November 24, 2004
Alberto Gonzales is the first Hispanic on track to become the country’s attorney general, a historic nomination spoiled by his disregard for life and the Constitution.
If only the nominee had been some other, less ultra-conservative Hispanic, then we could all celebrate the ascent of one of our own. Instead, this guy believes in things that rob many people of sleep, and others of life.
He believes in the death penalty, which is anathema for most Hispanics worldwide. With the exceptions of Cuba and Guatemala, two countries with abysmal human rights records, the death penalty does not exist in Latin America and Spain. There’s been enough blood shed there, and here.
More than 80 percent of Death Row inmates are black and Hispanic.
Gonzales’ own history is intricately entwined with the death penalty debate. As counsel to then-Gov. George W. Bush of Texas, whenever a dead man or woman walking asked for last-minute clemency – life in prison rather than death – Gonzales always said yes to death. Factors such as the remorse of the accused, or the racial discrimination in jury selection, or shoddy evidence, were not deemed worthy.
In fact, 152 people were put to death in the six years he worked alongside Bush. Texas led – and continues to lead – the country in executions and Gonzales is tied to that ugly history.
By their own admission, neither Bush nor Gonzales ever lost sleep after their decisions to put others into eternal sleep.
When Bush became president, he brought along Gonzales to continue as his counsel.
As such, Gonzales tore into the fabric of the Constitution when he unraveled the Fifth Amendment, which guarantees us the right to an attorney and due process in the court of law, as so many messy loose ends not applicable in war time.
This is why Jose Padilla, the Puerto Rican from Chicago, has been in a cell somewhere off the coast of South Carolina on a Navy ship for more than two years. He hasn’t been charged with any crime, however. He’s just been accused of an attempt to detonate a bomb. He’s an American citizen who hasn’t been allowed to defend himself against an accusation without evidence.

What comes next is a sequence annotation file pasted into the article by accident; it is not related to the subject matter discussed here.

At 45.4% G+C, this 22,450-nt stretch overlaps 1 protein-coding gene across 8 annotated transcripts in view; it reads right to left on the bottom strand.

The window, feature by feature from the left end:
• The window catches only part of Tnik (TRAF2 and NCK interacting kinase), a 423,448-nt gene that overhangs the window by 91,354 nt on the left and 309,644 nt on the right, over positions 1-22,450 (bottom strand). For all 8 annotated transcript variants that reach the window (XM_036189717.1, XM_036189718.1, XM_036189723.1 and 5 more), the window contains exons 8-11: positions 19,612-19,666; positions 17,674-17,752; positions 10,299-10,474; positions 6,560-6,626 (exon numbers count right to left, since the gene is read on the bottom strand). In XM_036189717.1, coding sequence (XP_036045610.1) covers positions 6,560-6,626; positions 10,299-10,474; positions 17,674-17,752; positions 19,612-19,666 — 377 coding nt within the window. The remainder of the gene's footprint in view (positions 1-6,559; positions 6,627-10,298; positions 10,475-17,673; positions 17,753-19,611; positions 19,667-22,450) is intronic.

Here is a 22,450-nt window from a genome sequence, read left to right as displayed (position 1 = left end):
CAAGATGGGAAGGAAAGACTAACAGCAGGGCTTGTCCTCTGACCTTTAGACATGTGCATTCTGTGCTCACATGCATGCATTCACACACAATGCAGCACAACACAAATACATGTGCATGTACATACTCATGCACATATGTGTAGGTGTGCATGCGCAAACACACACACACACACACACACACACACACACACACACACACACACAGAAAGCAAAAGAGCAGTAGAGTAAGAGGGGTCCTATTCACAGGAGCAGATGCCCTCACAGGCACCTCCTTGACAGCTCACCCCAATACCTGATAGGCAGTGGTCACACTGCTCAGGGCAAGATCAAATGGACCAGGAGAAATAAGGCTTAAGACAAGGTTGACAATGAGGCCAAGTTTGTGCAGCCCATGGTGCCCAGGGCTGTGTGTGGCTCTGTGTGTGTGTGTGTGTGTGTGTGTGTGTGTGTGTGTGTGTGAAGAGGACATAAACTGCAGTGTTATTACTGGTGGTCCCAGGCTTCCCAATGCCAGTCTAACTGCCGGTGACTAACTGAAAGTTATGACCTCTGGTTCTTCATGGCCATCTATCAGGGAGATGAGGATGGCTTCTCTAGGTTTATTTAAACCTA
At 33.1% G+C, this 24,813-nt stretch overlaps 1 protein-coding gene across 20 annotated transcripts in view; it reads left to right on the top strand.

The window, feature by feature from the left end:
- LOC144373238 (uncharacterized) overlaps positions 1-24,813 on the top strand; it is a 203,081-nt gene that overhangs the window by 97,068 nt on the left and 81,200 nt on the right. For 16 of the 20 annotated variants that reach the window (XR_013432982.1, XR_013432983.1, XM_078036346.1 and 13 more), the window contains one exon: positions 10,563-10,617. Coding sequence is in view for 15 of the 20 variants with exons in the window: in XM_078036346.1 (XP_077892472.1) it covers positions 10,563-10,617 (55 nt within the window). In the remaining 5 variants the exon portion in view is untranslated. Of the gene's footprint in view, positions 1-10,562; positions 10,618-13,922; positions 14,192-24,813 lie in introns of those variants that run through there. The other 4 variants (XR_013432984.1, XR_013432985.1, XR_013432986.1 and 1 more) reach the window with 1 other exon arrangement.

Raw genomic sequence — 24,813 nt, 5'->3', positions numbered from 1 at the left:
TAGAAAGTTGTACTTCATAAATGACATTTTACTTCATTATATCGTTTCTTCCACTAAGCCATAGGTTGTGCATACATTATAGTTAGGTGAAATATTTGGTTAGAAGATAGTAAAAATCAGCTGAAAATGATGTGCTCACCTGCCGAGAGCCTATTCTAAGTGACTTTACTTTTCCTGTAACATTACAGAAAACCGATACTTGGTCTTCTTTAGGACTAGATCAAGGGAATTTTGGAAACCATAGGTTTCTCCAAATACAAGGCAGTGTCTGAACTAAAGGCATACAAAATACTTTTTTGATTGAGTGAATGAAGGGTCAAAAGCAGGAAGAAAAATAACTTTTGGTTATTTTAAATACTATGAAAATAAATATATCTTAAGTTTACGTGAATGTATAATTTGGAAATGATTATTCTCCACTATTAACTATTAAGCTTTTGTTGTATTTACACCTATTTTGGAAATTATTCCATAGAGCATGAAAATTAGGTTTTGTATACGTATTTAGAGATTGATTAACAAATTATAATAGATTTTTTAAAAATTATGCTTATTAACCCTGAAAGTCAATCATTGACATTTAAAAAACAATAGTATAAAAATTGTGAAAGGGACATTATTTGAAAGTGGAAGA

The Fifth Amendment was woven into our democracy to defend citizens from being imprisoned without due process, so that we would never find ourselves on a ship somewhere far away from a jury of peers, a lawyer and the Constitution. Any fascist can lock anyone up. It’s not supposed to happen here.
But it did, and by Gonzales’s spin, that was OK.
Pity Arabs and those who look like Arabs and the day some government official with a bone to pick, a vengeful civilian or tortured POW names them as a potential terrorist.
Gonzales also doesn’t understand why the Geneva Convention that governs how prisoners of war can be treated is crucial in war. He termed aspects of it “quaint.”
This position does nothing to dissuade those who imprison American soldiers and civilians from torturing them and cutting their heads off.
As ultra-conservative as was outgoing Attorney General John Ashcroft, Gonzales has nevertheless been portrayed as a hometown boy who does good even though he’s done bad.
When Bush announced Gonzales, 49, as his nominee for attorney general, one Texas newspaper wrote that it “sent a ripple of pride through Republicans and Democrats in the Lone Star State.”
It sent a wave of fear through many others.
Highlighting Gonzales’s beginnings as a poor boy in a house without running water, as if that were a badge of honor, is an insult to the millions of poor people nationwide who don’t use the successful pursuit of power as a license to kill.
And the fact Gonzales is Hispanic is not a virtue, either. Chile’s Augusto Pinochet grew up without running water, and so did the Dominican Republic’s Rafael Trujillo. We do not celebrate them, and this Latina cannot celebrate Gonzales.